In Zimbabwe, HIV positive mothers and soon-to-be mothers used to be sterilised. The procedure was seen as the only way of preventing the transmission of HIV to their unborn or newborn babies. Now the tide has turned. Medical advances mean HIV mothers have a much better chance of having healthy babies. And some women are now seeking compensation from the government.
By Garikai Chaunza, Harare
“I was HIV positive when I became pregnant. I went to see my doctor for counselling. At that time, I had no information whatsoever. My doctor probably didn't have any either. He told me the best option was sterilisation,” says Tendayi Westerhof.
The woman was sterilised in the early 1990s. Today she feels duped and is seeking compensation from the government for what she has been through. “Now I cannot bear children anymore,” she says. “Even though I was HIV positive, I had the right to give birth to a healthy child. There were other choices that I could have made.”
HIV positive babies
Westerhof’s case is not an isolated one. It's believed that many, many HIV positive women were sterilised without consent. Most of the sterilisation cases occurred in Zimbabwe between 1985 and 2004, despite the advent of the prevention of mother-to-child transmission (PMTCT) programme in the mid-1990s. The procedure was done in both private and public healthcare centres.
Westerhof, who is still using the surname of her ex-husband, Dutch football coach Clemens Westerhof, is involved in the Pan-African Positive Women’s Coalition (PAPWC). The organisation, representing women living with HIV, is documenting such cases in Zimbabwe to establish the actual number of sterilisation victims. The coalition plans to take their evidence to the courts to demand compensation from the government.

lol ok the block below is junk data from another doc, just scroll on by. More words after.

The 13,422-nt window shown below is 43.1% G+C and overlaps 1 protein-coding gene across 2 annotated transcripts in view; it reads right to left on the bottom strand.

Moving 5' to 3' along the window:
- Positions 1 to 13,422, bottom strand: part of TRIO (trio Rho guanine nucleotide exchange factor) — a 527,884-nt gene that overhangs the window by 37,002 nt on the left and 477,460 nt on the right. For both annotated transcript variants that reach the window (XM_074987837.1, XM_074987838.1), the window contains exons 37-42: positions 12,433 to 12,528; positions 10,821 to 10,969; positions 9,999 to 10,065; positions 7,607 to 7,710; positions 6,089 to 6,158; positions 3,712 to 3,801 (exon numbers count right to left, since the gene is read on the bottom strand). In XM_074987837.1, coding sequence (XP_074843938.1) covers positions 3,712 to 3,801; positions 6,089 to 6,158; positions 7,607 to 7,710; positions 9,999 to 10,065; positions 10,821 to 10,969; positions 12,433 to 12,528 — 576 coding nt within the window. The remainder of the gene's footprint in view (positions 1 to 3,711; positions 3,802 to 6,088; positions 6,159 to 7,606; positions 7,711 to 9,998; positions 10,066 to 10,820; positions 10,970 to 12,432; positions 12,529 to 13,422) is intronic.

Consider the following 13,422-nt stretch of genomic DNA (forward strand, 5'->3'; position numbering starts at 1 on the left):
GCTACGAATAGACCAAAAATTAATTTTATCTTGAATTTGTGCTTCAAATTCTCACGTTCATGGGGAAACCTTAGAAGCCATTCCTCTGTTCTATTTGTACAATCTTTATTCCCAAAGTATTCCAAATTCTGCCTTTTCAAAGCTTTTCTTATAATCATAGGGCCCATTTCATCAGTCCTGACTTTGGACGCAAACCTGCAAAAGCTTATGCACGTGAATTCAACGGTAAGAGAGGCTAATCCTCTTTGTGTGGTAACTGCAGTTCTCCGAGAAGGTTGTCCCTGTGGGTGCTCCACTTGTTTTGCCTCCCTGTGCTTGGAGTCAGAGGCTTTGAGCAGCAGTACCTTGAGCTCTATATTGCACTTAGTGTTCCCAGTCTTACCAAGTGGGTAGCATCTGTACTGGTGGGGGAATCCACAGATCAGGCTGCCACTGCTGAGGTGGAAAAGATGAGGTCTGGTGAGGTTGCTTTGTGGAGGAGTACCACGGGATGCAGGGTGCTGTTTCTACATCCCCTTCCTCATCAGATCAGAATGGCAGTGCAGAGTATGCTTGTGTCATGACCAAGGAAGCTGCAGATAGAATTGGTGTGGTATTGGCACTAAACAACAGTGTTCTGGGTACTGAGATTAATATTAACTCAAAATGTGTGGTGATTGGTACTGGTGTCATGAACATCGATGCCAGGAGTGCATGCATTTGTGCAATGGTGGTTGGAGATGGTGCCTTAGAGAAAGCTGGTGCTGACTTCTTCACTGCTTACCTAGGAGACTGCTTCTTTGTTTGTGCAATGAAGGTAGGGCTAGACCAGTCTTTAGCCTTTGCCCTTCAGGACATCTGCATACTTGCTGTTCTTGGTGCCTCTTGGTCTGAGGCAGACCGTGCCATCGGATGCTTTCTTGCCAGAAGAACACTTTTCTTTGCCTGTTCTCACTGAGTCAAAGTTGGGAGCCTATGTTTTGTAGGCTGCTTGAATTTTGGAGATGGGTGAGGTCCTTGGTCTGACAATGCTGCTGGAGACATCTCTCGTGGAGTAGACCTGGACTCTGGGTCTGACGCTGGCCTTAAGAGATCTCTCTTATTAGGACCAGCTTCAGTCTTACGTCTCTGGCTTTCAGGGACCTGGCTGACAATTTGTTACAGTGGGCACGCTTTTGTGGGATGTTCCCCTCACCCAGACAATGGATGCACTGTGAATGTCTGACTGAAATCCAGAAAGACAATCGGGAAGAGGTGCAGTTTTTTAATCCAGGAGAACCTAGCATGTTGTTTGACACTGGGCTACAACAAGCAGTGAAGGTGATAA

“We have seen an increase in the number of women living with HIV and being coerced into sterilisations throughout the region. We assume that the same thing is happening to poor women as well. To us this is a real challenge. We are assisting women to make sure that their right to give birth - despite being HIV positive - is observed and respected,” says Promise Mthembu, regional coordinator of the International Community of Women Living with HIV/AIDS.
Her organisation has been involved in documenting evidence of the forced sterilisation of HIV positive women since 1998, when Mthembu launched an investigation in Namibia. But not everyone supports the cause. The head of the HIV and AIDS and Tuberculosis at Zimbabwe's Ministry of Health and Child Welfare, Owen Mugurungi, denies that the government adopted sterilisation as a method of preventing HIV transmission from mother to child.
“As a country, we never at any point recommended sterilisation. Never. Sterilisation was used as one of our country's family planning methods, but only with the consent of the mother. For example, it was used when mothers, who had four or five children, found out that she had contracted HIV. Women were asked if they would consider sterilisation as a means of family planning,” Dr Mugurungi told Radio Netherlands Worldwide.
Saying he was busy, Dr Mugurungi refused to make any further comments.
Prevention of mother-to-child transmission is proving extremely effective. The treatment involves a long course of antiretroviral drugs and the avoidance of breastfeeding, which reduces the risk to below 2 percent. According to the World Health Organisation, since the introduction of PMTC in 1995, hundreds of thousands of children around the globe have avoided acquiring HIV because of antiretroviral prophylaxis.